Editor’s Note: We’re sure a lot of you are familiar the “Elephant Walk” formations at Kunsan Air Base in the Republic of Korea, but this one is a little different. While there isn’t the usual number of Vipers on the runway as with others we’ve seen, what makes this particular instance stand out is the fact it was done at night! This is a pretty awesome spectacle of power projection!

Wolf Pack Airmen sharpened their ability to survive and operate with various simulated contingency scenarios during Beverly Pack 16-2 here at Kunsan Air Base, Republic of Korea, Feb. 2 through 6.

The exercise scenarios were crafted with an emphasis on readiness.

“We conduct multiple operational readiness exercises every year to hone that edge of readiness,” said Lt. Col. Scott Seigfried 8th Fighter Wing inspector general. “We also conduct the exercise multiple times to accommodate for the high turnover rate of Airmen at Kunsan.”

Staff Sgt. Brandon Rauchy, 80th Aircraft Maintenance Squadron dedicated crew chief, works on removing a rudder servo actuator on an F-16 Fighting Falcon during Beverly Pack 16-2 at Kunsan Air Base, Republic of Korea, Feb. 3, 2015. Airmen work around the clock no matter the condition during the exercises here on Kunsan. (U.S. Air Force photo by Senior Airman Dustin King/Released)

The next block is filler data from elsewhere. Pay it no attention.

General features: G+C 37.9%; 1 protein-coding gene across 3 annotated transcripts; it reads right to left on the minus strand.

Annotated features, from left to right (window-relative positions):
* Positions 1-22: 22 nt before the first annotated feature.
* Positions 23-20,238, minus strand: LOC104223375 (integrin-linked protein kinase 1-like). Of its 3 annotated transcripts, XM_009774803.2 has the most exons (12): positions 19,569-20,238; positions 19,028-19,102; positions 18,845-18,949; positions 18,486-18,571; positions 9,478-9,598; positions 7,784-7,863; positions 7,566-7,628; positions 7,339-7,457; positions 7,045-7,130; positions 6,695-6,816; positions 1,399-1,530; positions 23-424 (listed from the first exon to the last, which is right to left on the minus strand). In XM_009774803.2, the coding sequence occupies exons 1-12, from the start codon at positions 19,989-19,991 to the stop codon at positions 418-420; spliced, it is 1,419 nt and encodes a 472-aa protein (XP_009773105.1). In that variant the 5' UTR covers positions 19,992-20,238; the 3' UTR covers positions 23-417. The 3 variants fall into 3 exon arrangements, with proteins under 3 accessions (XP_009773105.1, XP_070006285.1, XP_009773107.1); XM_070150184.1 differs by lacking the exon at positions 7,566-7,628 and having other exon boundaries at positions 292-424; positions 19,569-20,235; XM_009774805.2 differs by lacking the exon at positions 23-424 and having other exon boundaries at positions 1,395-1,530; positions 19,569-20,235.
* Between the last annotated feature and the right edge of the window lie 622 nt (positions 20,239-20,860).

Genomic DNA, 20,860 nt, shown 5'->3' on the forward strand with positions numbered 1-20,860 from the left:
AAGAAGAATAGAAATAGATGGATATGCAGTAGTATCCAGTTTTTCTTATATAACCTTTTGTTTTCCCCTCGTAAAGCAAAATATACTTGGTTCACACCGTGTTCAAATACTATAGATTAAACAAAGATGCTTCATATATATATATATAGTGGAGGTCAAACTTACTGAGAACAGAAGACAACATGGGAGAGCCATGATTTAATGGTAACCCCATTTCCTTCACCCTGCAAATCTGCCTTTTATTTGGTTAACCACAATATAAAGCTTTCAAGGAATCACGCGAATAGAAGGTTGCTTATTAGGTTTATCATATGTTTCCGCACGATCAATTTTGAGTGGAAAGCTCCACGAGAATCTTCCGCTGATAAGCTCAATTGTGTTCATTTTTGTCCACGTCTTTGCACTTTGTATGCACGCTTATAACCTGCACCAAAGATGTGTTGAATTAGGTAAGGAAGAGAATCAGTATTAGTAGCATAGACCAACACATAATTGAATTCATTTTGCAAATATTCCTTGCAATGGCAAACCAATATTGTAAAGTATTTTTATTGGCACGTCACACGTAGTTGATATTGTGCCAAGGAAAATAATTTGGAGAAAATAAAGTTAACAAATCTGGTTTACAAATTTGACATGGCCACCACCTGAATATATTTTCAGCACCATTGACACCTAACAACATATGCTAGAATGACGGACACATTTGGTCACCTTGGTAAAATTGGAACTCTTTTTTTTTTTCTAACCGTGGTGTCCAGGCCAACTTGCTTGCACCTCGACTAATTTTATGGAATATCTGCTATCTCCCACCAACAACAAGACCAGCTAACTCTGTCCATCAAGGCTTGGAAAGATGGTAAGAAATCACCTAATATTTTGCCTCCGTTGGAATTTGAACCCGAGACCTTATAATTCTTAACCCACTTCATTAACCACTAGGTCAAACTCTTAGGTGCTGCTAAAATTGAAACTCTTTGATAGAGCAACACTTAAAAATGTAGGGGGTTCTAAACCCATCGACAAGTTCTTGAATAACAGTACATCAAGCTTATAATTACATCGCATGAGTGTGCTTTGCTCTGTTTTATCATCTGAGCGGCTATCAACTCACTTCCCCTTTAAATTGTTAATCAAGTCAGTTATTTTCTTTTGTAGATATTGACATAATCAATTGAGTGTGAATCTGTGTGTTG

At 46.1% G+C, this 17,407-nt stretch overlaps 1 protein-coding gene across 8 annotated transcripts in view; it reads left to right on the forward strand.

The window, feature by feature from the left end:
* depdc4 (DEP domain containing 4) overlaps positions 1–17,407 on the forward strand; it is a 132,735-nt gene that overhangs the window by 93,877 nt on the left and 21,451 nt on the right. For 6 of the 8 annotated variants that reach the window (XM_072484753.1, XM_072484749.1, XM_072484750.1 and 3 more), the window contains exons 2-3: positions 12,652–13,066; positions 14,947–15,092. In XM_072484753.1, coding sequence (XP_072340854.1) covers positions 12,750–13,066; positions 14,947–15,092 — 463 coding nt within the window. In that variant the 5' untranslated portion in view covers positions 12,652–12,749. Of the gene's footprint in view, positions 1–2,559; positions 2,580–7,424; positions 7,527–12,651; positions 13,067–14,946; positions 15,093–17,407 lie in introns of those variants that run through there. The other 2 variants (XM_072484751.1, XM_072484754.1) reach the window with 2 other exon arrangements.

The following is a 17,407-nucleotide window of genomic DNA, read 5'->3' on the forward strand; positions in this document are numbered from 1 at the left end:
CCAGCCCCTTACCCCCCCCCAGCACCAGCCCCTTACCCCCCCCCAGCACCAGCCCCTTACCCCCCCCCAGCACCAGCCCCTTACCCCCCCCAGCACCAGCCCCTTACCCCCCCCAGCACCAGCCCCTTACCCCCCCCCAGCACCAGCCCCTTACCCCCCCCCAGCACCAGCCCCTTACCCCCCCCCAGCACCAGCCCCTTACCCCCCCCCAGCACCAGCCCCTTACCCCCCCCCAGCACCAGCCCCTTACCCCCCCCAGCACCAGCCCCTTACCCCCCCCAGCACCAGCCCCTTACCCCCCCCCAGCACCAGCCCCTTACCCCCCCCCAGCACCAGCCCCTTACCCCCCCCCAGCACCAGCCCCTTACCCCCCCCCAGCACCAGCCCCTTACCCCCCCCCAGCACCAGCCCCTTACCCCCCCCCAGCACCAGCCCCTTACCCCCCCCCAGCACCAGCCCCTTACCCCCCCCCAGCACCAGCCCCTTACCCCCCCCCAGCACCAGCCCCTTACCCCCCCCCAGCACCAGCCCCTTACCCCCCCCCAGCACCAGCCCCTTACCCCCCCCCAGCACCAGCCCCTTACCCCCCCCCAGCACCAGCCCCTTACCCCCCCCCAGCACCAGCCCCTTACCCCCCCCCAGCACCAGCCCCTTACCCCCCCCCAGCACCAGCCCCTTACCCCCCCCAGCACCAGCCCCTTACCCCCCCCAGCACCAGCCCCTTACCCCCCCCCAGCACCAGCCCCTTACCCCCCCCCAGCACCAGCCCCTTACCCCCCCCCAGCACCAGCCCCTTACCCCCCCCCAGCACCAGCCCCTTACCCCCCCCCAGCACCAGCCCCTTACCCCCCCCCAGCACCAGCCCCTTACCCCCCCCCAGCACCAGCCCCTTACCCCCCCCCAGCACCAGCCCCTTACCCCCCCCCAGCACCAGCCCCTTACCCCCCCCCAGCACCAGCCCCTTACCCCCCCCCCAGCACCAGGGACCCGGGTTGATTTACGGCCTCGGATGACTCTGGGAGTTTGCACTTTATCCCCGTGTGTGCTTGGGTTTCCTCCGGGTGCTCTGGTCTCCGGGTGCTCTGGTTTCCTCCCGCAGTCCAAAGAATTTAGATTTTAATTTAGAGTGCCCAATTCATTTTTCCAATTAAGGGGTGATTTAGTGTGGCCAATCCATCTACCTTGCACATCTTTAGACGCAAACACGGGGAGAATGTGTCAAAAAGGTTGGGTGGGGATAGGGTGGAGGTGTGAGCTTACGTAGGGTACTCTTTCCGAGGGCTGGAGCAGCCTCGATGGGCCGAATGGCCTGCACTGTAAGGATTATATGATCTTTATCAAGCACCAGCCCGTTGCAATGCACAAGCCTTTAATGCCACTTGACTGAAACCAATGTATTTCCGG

Staff Sgt. Brandon Rauchy, 80th Aircraft Maintenance Squadron dedicated crew chief, works on removing a rudder servo actuator on an F-16 Fighting Falcon during Beverly Pack 16-2 at Kunsan Air Base, Republic of Korea, Feb. 3, 2015. Airmen work around the clock no matter the condition during the exercises here on Kunsan. (U.S. Air Force photo by Senior Airman Dustin King/Released)

With most of Kunsan’s Airmen being on one-year tours, that creates a higher turnover rate than the Air Force average. That turnover means high value is placed on educating new Airmen and preparing the wing to be ready at all times.

“We need to constantly exercise to ensure that we are bringing our new folks along and getting them ready to defend the Republic of Korea at a moment’s notice,” Seigfried said.

The maintenance teams met all their time constraints for generating aircraft, Seigfried said. This was especially impressive, considering they worked around the clock, often out in the elements, in temperatures that often stayed in the teens at night, he added.

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“You never know when we’ll get recalled to start generating aircraft,” he said. “That could happen at any time. The mentality of being ready around-the-clock is critical when it comes to maintaining the wing’s ability to stand strong regardless of the circumstances and defend the Republic of Korea.”

The original article by Staff Sergeant Nick Wilson of 8th Fighter Wing Public Affairs can be viewed here.

(Featured photo: Twenty F-16s from the 8th Fighter Wing line up for an elephant walk early in the morning on Feb. 3, 2016 at Kunsan Air Base, Republic of Korea. The elephant walk was designed to test the 8 FW’s ability to launch aircraft at a moment’s notice. U.S Air Force photo by Staff Sgt. Nick Wilson/Released)